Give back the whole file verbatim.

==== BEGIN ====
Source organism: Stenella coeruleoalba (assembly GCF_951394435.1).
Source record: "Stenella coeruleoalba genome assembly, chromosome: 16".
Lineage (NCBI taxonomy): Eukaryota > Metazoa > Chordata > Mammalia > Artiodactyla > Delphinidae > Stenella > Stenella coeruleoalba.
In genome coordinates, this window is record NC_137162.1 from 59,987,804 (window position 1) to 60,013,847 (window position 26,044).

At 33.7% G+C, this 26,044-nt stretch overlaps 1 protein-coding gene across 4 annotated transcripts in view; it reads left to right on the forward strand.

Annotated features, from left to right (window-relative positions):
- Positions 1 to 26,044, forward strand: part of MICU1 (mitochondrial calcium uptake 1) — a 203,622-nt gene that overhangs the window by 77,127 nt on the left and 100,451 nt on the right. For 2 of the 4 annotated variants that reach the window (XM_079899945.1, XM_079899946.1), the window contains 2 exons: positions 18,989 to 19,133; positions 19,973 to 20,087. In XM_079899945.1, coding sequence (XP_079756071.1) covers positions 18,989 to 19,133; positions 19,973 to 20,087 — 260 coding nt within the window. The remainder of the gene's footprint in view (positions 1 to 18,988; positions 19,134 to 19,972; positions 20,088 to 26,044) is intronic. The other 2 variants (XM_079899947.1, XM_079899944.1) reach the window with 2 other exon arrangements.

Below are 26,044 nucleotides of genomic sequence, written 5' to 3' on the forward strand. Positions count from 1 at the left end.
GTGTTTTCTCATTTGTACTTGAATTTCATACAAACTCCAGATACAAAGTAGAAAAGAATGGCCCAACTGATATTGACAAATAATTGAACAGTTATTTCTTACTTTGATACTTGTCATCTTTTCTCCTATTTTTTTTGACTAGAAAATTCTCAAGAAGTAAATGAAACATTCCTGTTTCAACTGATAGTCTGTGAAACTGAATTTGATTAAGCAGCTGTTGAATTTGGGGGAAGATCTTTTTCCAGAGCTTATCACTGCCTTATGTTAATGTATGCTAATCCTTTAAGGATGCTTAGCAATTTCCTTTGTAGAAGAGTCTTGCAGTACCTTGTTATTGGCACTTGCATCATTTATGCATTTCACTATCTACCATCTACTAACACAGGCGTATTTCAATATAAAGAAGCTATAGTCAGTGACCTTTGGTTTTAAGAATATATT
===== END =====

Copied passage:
Source organism: Stenella coeruleoalba (assembly GCF_951394435.1).
Source record: "Stenella coeruleoalba genome assembly, chromosome: 16".
Lineage (NCBI taxonomy): Eukaryota > Metazoa > Chordata > Mammalia > Artiodactyla > Delphinidae > Stenella > Stenella coeruleoalba.
In genome coordinates, this window is record NC_137162.1 from 59,987,804 (window position 1) to 60,013,847 (window position 26,044).

At 33.7% G+C, this 26,044-nt stretch overlaps 1 protein-coding gene across 4 annotated transcripts in view; it reads left to right on the forward strand.

Annotated features, from left to right (window-relative positions):
- Positions 1 to 26,044, forward strand: part of MICU1 (mitochondrial calcium uptake 1) — a 203,622-nt gene that overhangs the window by 77,127 nt on the left and 100,451 nt on the right. For 2 of the 4 annotated variants that reach the window (XM_079899945.1, XM_079899946.1), the window contains 2 exons: positions 18,989 to 19,133; positions 19,973 to 20,087. In XM_079899945.1, coding sequence (XP_079756071.1) covers positions 18,989 to 19,133; positions 19,973 to 20,087 — 260 coding nt within the window. The remainder of the gene's footprint in view (positions 1 to 18,988; positions 19,134 to 19,972; positions 20,088 to 26,044) is intronic. The other 2 variants (XM_079899947.1, XM_079899944.1) reach the window with 2 other exon arrangements.

Below are 26,044 nucleotides of genomic sequence, written 5' to 3' on the forward strand. Positions count from 1 at the left end.
GTGTTTTCTCATTTGTACTTGAATTTCATACAAACTCCAGATACAAAGTAGAAAAGAATGGCCCAACTGATATTGACAAATAATTGAACAGTTATTTCTTACTTTGATACTTGTCATCTTTTCTCCTATTTTTTTTGACTAGAAAATTCTCAAGAAGTAAATGAAACATTCCTGTTTCAACTGATAGTCTGTGAAACTGAATTTGATTAAGCAGCTGTTGAATTTGGGGGAAGATCTTTTTCCAGAGCTTATCACTGCCTTATGTTAATGTATGCTAATCCTTTAAGGATGCTTAGCAATTTCCTTTGTAGAAGAGTCTTGCAGTACCTTGTTATTGGCACTTGCATCATTTATGCATTTCACTATCTACCATCTACTAACACAGGCGTATTTCAATATAAAGAAGCTATAGTCAGTGACCTTTGGTTTTAAGAATATATT